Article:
# Magnetic field change for induced current

## Homework Statement

A uniform magnetic field is perpendicular to the plane of a circular loop of diameter 10 cm formed from wire of diameter 2.5 mm and resistivity 8.5×10-8 Ω·m. At what rate must the magnitude of the magnetic field change to induce a 10 A current in the loop?

## Homework Equations

$\phi \quad =\quad BA,\quad B\bot A\\ { V }_{ induced }\quad =\quad \frac { d\phi }{ dt } \quad =\quad IR\\ R\quad =\quad \frac { \rho { L }_{ 2 } }{ { A }_{ 2 } }$

## The Attempt at a Solution

$Givens:\\ \\ { d }_{ 1 }\quad =\quad 10/100\quad =\quad 0.1\quad meters\\ { r }_{ 1 }\quad =\quad \frac { { d }_{ 1 } }{ 2 } \quad =\quad 0.05\quad meters\\ { d }_{ 2 }\quad =\quad 2.5/1000\quad =\quad 0.0025\quad meters\\ { r }_{ 2 }\quad =\quad \frac { { d }_{ 2 } }{ 2 } \quad =\quad 0.0013\quad meters\\ { L }_{ 2 }\quad =\quad 2\pi { r }_{ 2 }\quad =\quad 0.0082\quad meters\\ { A }_{ 1 }\quad =\quad \pi { { r }_{ 1 } }^{ 2 }\quad =\quad 0.0079\quad sqr\quad meters\\ { A }_{ 2 }\quad =\quad { \pi { { r }_{ 2 } } }^{ 2 }\quad =\quad 5.31\quad x\quad { 10 }^{ -6 }\quad sqr\quad meters\\ I\quad =\quad 10A\\ \rho \quad =\quad 8.5\quad x\quad { 10 }^{ -8 }\quad \Omega \quad meters$

$Calculations:\\ \frac { d\phi }{ dt } \quad =\quad { A }_{ 1 }\frac { dB }{ dt } \quad =\quad IR\quad =\quad I\frac { \rho { L }_{ 2 } }{ { A }_{ 2 } } \\ { A }_{ 1 }\frac { dB }{ dt } \quad =\quad I\frac { \rho { L }_{ 2 } }{ { A }_{ 2 } } \\ \frac { dB }{ dt } \quad =\quad I\frac { \rho { L }_{ 2 } }{ { A }_{ 2 }{ A }_{ 1 } } \quad =\quad 0.1665\quad T/s$

Which is wrong?

TSny
Homework Helper
Gold Member
Does your ##L_2## represent the correct length?

Does your ##L_2## represent the correct length?
You are right, so L2 should be be done with r1? That gives me 0.3 meters

TSny
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Yes. Make sure you keep enough significant figures in the intermediate calculations so that you don't produce too much "round off error".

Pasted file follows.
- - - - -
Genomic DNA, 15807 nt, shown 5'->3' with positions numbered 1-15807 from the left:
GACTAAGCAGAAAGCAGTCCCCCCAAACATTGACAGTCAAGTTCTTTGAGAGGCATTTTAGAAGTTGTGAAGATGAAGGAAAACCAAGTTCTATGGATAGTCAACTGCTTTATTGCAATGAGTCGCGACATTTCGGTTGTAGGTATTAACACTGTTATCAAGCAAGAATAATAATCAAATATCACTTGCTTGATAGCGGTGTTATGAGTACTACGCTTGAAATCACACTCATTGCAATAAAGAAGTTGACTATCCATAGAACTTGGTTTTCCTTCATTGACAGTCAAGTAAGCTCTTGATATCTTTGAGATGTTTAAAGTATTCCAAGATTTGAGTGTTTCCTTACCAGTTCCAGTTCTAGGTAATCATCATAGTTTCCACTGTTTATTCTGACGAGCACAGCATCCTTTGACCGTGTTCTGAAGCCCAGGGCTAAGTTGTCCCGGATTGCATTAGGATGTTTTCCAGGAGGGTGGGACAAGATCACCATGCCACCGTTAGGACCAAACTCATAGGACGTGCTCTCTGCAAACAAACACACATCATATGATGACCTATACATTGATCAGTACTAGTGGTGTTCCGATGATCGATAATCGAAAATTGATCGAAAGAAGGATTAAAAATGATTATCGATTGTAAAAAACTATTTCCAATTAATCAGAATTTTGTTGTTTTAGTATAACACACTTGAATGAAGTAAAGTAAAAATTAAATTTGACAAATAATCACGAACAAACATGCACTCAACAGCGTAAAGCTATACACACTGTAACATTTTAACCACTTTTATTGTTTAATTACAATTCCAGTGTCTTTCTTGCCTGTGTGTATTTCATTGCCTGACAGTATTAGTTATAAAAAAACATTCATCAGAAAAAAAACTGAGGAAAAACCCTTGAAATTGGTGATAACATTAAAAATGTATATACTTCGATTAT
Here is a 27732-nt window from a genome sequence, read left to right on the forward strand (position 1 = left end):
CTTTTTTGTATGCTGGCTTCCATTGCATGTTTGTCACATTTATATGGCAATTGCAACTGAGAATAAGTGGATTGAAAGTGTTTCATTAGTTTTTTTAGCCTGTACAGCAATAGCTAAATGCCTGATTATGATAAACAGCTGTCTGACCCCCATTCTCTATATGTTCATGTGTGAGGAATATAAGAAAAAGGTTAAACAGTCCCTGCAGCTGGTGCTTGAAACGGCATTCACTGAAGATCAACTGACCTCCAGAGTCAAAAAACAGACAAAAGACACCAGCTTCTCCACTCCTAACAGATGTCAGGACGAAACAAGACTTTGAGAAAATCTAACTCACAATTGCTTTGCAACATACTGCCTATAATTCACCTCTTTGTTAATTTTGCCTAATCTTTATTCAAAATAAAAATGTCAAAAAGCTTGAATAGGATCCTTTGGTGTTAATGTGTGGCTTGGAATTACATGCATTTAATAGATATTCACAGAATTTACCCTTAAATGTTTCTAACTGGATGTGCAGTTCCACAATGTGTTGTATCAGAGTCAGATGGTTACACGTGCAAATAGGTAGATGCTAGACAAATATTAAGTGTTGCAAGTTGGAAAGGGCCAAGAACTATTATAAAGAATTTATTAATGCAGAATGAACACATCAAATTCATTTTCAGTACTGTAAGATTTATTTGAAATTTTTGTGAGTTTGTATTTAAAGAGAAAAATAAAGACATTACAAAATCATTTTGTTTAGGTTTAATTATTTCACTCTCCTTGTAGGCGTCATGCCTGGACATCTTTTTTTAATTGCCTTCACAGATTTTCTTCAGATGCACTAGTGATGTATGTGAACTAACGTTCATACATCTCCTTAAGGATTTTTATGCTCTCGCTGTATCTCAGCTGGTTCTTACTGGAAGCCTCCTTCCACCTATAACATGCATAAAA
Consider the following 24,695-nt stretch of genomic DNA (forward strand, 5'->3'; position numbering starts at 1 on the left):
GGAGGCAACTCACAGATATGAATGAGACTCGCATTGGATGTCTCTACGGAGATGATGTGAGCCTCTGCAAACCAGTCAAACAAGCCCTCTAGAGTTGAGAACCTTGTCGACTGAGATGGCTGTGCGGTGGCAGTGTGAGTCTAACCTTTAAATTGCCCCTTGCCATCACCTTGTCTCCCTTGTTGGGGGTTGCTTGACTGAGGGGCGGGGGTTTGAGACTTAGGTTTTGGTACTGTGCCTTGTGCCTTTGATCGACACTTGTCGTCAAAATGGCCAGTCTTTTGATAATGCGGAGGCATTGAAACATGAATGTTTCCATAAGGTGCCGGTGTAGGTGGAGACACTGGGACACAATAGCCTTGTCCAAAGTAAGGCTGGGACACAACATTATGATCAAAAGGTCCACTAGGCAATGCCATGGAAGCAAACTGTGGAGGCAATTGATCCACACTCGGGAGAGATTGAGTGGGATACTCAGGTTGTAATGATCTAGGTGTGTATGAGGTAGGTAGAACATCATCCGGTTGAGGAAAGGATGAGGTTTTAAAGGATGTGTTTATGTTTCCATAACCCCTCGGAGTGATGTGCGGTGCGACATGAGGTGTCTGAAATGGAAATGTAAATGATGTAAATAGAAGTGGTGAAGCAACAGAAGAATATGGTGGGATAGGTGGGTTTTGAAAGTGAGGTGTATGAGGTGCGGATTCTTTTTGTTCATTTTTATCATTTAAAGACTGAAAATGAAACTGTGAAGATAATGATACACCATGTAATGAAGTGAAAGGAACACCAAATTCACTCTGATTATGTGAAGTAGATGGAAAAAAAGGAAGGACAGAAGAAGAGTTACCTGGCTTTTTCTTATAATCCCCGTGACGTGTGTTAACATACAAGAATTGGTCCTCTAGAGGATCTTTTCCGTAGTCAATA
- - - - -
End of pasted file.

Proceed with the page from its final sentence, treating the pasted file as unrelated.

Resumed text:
Yes. Make sure you keep enough significant figures in the intermediate calculations so that you don't produce too much "round off error".
Gotcha, always keep sig figs. I'm now getting for the final answer 6.08 T/s Is that right?

TSny
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I'm now getting for the final answer 6.08 T/s Is that right?
I'm getting closer to 7 T/s. I suspect you have too much round off error. Go back and recalculate ##r_1##, ##r_2##, ##A_1##, ##A_2##, and ##L## to at least 3 significant figures. Or, better, express your final answer symbolically in terms of the given quantities and then plug in the numbers only at the end of the calculation.

Last edited:
I'm getting closer to 7 T/s.
Using the same numbers?
i = 10
p = 8.5 10-8
L = 0.3
A1 = 0.0079
A2 = 5.31 10-6
dB/dt = (i*p*L)/(A1*A2) = 6.0788 T/s

TSny
Homework Helper
Gold Member
I added an additional comment at the end of my last post. See if it helps.

I added an additional comment at the end of my last post. See if it helps.
Okay I got it now,
$\frac { dB }{ dt } \quad =\quad I\frac { \rho { L }_{ 1 } }{ { A }_{ 1 }{ A }_{ 2 } } \\ \frac { dB }{ dt } \quad =\quad I\frac { \rho 2\pi \frac { { d }_{ 1 } }{ 2 } }{ { \pi }^{ 2 }{ (\frac { { d }_{ 1 } }{ 2 } ) }^{ 2 }{ (\frac { { d }_{ 2 } }{ 2 } ) }^{ 2 } } \\ \frac { dB }{ dt } \quad =\quad I\frac { 16\rho \pi { d }_{ 1 } }{ { \pi }^{ 2 }{ { d }_{ 1 } }^{ 2 }{ d }_{ 2 }^{ 2 } } \quad =\quad 6.9264\quad =\quad 7\quad \frac { T }{ s }$

Thanks!

TSny
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Gold Member
OK. Since the numbers given in the problem have two significant figures, your answer should also be expressed to 2 significant figures: 6.9 T/s.

OK. Since the numbers given in the problem have two significant figures, your answer should also be expressed to 2 significant figures: 6.9 T/s.
The diameter of 10 cm has 1 sig fig right, so shouldn't it have 1 sig fig?

TSny
Homework Helper
Gold Member
Well, 10 cm is ambiguous in terms of whether the 0 is counted as significant, unless your instructor has his or her own rules for that. Same for the 10 A. Since the other numbers are given to 2 sig figs, it suggests to me that the 10's also are to 2 significant figures. But, use your own judgment.

Well, 10 cm is ambiguous in terms of whether the 0 is counted as significant, unless your instructor has his or her own rules for that. Same for the 10 A. Since the other numbers are given to 2 sig figs, it suggests to me that the 10's also are to 2 significant figures. But, use your own judgment.
Yea, it's ambiguous. But it does seem likely that 10 is actually 10. Thanks, the round off error was very real.